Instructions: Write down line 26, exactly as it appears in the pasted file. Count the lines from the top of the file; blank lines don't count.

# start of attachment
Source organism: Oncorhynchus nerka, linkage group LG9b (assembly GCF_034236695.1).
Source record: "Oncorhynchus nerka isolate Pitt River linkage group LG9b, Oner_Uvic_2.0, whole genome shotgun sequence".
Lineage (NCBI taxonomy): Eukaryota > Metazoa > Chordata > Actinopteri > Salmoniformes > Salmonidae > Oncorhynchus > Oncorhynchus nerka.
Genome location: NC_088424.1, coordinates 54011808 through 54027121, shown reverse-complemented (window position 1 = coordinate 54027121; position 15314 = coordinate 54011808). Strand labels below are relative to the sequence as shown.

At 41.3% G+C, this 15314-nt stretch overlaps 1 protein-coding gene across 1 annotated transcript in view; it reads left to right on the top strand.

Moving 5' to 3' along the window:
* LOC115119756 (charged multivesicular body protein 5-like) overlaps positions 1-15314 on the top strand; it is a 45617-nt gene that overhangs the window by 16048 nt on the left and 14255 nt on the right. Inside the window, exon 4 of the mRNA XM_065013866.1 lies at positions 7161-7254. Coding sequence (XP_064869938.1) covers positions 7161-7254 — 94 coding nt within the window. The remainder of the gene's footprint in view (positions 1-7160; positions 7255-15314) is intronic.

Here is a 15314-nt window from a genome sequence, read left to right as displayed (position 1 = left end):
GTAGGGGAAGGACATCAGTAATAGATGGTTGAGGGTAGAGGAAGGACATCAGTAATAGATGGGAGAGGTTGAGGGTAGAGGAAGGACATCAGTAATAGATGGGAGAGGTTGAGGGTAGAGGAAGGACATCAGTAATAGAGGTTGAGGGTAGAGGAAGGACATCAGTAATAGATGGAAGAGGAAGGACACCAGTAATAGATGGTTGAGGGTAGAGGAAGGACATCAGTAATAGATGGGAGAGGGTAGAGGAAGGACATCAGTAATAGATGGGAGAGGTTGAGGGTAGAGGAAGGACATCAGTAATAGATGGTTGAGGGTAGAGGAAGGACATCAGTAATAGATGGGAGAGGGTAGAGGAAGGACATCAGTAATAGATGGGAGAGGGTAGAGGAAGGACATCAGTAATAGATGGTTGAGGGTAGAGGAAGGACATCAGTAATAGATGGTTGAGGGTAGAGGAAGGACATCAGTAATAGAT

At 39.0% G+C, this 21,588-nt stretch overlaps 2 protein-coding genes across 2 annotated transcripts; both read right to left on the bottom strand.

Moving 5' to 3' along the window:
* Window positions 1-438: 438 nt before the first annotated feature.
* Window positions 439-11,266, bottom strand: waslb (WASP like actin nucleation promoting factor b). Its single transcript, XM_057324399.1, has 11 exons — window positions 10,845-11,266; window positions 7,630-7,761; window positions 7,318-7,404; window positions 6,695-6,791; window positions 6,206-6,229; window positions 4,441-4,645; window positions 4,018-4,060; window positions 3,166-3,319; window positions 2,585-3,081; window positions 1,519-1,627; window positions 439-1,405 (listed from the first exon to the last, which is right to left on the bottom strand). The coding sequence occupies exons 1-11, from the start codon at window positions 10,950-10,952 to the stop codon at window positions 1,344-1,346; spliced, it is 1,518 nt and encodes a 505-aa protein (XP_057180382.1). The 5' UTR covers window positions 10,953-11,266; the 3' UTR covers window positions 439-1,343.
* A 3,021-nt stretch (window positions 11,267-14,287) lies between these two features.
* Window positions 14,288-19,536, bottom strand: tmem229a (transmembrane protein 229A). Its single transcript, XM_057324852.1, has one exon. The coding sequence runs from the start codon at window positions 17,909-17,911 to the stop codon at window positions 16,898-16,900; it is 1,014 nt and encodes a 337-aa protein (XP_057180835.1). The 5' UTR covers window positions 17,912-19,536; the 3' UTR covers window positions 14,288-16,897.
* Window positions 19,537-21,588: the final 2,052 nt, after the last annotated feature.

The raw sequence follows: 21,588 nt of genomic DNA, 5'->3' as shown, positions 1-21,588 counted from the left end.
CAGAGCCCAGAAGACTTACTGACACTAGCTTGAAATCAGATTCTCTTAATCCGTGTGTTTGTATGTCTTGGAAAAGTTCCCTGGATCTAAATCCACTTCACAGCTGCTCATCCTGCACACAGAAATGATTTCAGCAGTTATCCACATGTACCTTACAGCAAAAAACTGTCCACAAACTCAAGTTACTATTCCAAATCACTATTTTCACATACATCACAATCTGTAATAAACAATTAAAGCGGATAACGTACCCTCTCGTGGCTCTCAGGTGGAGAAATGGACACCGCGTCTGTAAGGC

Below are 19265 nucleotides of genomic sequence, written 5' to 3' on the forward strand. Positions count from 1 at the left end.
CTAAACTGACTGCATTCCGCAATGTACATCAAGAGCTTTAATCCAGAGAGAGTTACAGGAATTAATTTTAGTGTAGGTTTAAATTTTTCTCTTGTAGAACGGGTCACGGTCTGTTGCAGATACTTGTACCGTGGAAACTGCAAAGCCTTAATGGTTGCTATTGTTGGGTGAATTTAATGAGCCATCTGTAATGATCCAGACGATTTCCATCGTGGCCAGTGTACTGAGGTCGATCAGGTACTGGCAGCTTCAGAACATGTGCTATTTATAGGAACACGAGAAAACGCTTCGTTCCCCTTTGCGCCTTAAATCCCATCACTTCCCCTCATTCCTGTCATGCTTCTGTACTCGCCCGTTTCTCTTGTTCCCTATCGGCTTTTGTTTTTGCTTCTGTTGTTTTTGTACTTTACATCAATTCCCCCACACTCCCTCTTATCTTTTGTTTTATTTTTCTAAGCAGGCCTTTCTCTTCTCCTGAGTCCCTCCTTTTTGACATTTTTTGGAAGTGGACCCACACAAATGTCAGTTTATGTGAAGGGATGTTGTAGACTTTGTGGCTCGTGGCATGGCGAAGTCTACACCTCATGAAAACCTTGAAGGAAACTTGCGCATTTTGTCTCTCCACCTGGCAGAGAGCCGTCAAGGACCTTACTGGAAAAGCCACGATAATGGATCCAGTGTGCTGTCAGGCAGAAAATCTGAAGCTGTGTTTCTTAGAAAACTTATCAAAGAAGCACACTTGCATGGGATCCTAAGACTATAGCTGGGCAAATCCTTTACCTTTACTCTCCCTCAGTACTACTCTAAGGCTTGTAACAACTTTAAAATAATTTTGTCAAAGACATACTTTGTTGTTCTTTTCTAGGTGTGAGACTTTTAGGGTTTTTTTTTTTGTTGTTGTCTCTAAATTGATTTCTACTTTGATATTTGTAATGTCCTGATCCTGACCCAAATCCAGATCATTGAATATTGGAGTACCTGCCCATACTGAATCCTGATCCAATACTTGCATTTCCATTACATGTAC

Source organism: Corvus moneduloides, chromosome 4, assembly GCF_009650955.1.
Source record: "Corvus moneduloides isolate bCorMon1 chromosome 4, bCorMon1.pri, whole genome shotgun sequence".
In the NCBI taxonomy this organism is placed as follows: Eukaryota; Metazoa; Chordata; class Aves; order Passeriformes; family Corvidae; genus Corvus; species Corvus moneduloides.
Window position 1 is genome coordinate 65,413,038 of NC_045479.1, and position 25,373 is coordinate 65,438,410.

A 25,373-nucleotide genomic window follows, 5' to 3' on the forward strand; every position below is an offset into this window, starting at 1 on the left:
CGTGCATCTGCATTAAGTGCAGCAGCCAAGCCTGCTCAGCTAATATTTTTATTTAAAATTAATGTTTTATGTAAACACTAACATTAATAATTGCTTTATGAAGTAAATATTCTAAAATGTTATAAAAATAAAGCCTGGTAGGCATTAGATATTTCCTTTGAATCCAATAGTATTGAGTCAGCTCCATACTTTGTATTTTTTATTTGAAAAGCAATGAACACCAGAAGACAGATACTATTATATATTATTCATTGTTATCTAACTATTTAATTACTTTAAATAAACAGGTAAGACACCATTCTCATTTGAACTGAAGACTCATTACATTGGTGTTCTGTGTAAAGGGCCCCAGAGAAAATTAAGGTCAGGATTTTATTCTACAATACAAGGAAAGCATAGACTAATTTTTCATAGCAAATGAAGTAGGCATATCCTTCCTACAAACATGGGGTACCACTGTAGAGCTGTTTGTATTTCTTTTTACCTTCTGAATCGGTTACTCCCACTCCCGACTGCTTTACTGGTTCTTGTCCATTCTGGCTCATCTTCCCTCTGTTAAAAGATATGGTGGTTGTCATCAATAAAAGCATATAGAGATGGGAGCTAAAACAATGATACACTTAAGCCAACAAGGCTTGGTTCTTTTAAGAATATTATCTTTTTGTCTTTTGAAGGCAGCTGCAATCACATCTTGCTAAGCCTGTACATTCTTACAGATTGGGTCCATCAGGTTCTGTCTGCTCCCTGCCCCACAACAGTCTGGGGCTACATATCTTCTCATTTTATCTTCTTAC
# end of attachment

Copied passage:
CGTGCATCTGCATTAAGTGCAGCAGCCAAGCCTGCTCAGCTAATATTTTTATTTAAAATTAATGTTTTATGTAAACACTAACATTAATAATTGCTTTATGAAGTAAATATTCTAAAATGTTATAAAAATAAAGCCTGGTAGGCATTAGATATTTCCTTTGAATCCAATAGTATTGAGTCAGCTCCATACTTTGTATTTTTTATTTGAAAAGCAATGAACACCAGAAGACAGATACTATTATATATTATTCATTGTTATCTAACTATTTAATTACTTTAAATAAACAGGTAAGACACCATTCTCATTTGAACTGAAGACTCATTACATTGGTGTTCTGTGTAAAGGGCCCCAGAGAAAATTAAGGTCAGGATTTTATTCTACAATACAAGGAAAGCATAGACTAATTTTTCATAGCAAATGAAGTAGGCATATCCTTCCTACAAACATGGGGTACCACTGTAGAGCTGTTTGTATTTCTTTTTACCTTCTGAATCGGTTACTCCCACTCCCGACTGCTTTACTGGTTCTTGTCCATTCTGGCTCATCTTCCCTCTGTTAAAAGATATGGTGGTTGTCATCAATAAAAGCATATAGAGATGGGAGCTAAAACAATGATACACTTAAGCCAACAAGGCTTGGTTCTTTTAAGAATATTATCTTTTTGTCTTTTGAAGGCAGCTGCAATCACATCTTGCTAAGCCTGTACATTCTTACAGATTGGGTCCATCAGGTTCTGTCTGCTCCCTGCCCCACAACAGTCTGGGGCTACATATCTTCTCATTTTATCTTCTTAC